1. Social: Twitter and Flipgrid are my go to classroom social apps. I often ask a question and have students write an answer to it and post to the hashtag #CymDogChem or I tell them to compare or summarize concepts in a 30 second or less video and tweet that.
Flipgrid allows students to record 30 second videos, which are then put in the same grid based on the code you give them. Anyone with the code can record, view, and respond to others' videos. But whether you use Twitter or Flipgrid, you get feedback you can act on immediately. You can view your students' tweets/videos and respond to them by giving feedback, expanding on concepts, clarifying misconceptions, and asking students to dig deeper.
Use Voxer as an alternative, but beware of multiple long (up to 15 minutes a pop) recordings.
2. Games: Kahoot! is by far the game show style app I use the most. I teach new content with Blind Kahoot! and review with Kahoot! quizzes. For me, instant and anonymous feedback is the best thing about Kahoot!, as each question is followed by a display of how many students got the answer right or wrong. Based on the feedback, I can either move on to the next question or address it by explaining the concept one more time.
Quzizz is a good alternative with a few of its own twists all the while allowing both students and teachers to get feedback.
3. Classroom Blog: Consider using SeeSaw or another blogging platform and ask students to reflect on their learning or life periodically. It has been my goal this year to promote relationship building and encourage social emotional learning using SeeSaw classroom blogs.
I use it for students sharing their thoughts and reflections on school life and learning and for classroom projects such as the community building Who Am I Project.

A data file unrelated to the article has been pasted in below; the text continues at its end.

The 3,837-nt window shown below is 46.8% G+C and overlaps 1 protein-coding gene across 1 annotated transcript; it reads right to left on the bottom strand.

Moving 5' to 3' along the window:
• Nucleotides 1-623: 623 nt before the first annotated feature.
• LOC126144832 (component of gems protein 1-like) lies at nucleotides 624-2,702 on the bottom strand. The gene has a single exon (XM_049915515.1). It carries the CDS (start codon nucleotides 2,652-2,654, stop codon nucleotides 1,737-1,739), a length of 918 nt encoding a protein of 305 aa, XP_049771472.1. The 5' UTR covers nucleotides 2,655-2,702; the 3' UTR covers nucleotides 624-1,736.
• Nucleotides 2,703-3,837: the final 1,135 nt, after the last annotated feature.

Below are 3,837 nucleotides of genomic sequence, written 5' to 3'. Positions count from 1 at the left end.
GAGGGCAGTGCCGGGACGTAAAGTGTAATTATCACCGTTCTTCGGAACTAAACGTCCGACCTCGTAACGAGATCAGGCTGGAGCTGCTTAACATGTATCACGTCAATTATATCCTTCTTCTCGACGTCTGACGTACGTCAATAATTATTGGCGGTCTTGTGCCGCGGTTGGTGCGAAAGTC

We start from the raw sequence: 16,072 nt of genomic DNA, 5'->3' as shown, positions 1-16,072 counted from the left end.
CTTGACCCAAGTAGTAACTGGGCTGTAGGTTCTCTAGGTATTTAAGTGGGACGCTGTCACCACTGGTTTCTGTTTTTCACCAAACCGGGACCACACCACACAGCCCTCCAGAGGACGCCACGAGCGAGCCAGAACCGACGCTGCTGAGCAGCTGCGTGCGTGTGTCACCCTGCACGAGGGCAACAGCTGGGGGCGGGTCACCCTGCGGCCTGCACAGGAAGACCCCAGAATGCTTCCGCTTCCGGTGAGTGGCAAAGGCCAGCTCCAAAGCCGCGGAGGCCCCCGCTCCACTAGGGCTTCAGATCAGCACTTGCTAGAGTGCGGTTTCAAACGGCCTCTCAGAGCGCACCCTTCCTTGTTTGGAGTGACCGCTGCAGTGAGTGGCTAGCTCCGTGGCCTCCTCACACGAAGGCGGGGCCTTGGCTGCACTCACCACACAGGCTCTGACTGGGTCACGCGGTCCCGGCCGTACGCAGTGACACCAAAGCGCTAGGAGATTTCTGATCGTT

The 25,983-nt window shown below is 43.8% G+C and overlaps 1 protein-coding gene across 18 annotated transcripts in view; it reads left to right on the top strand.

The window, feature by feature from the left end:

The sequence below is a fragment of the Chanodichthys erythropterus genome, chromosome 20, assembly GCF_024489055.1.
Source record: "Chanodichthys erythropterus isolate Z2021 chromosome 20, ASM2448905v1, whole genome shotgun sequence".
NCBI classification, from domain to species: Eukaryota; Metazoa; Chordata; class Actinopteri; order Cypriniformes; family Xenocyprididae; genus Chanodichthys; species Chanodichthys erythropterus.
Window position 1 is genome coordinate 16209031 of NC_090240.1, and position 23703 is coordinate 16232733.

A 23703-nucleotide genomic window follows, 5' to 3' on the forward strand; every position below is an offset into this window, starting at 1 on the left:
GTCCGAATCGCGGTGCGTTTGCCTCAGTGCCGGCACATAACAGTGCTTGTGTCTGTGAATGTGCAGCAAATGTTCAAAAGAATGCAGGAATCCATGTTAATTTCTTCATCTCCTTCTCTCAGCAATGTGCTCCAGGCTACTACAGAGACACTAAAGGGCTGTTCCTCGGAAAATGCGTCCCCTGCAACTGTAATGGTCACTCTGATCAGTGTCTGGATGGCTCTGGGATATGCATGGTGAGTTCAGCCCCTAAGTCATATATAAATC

Short And Sweet Summative Assessment
Multiple choice assessments are easy to grade, but feedback they give is ambiguous. Sometimes students get it. Sometimes they get lucky. The way multiple choice tests are designed dilutes the learning, because instead of concentrating on the big concepts, students are forced to memorize in quantity. Thus, quality suffers.
If you care to find out what your students actually know, simplify and give 3 question short answer quizzes. Pick 3 big ideas and focus on your students' understanding of these ideas.
They take longer to grade, but allow students to use their own words to explain concepts. I found that short written response assessments reduce incorrect responses that result from inaccurate multiple choice answer interpretation. As students are forced to write what they think, misconceptions and misunderstandings they have are easier to uncover and address too. If they bomb the quiz, give them second chances by allowing individual students to explain the concepts to you orally. This can happen in private in class or before or after school.
Bottom line: To get better feedback on student learning, it's better to give a few quick targeted written response quizzes than one long multiple choice test that encourages regurgitation and cramming.
Be Cool And Open The Door To The Unknown
I hope you find these feedback gathering methods useful. The important thing is to collect feedback instantly and constantly, and to use it to improve instruction and help students learn. When you do, you change lives. And that is pretty cool.
You have the power to change the world. Use it often.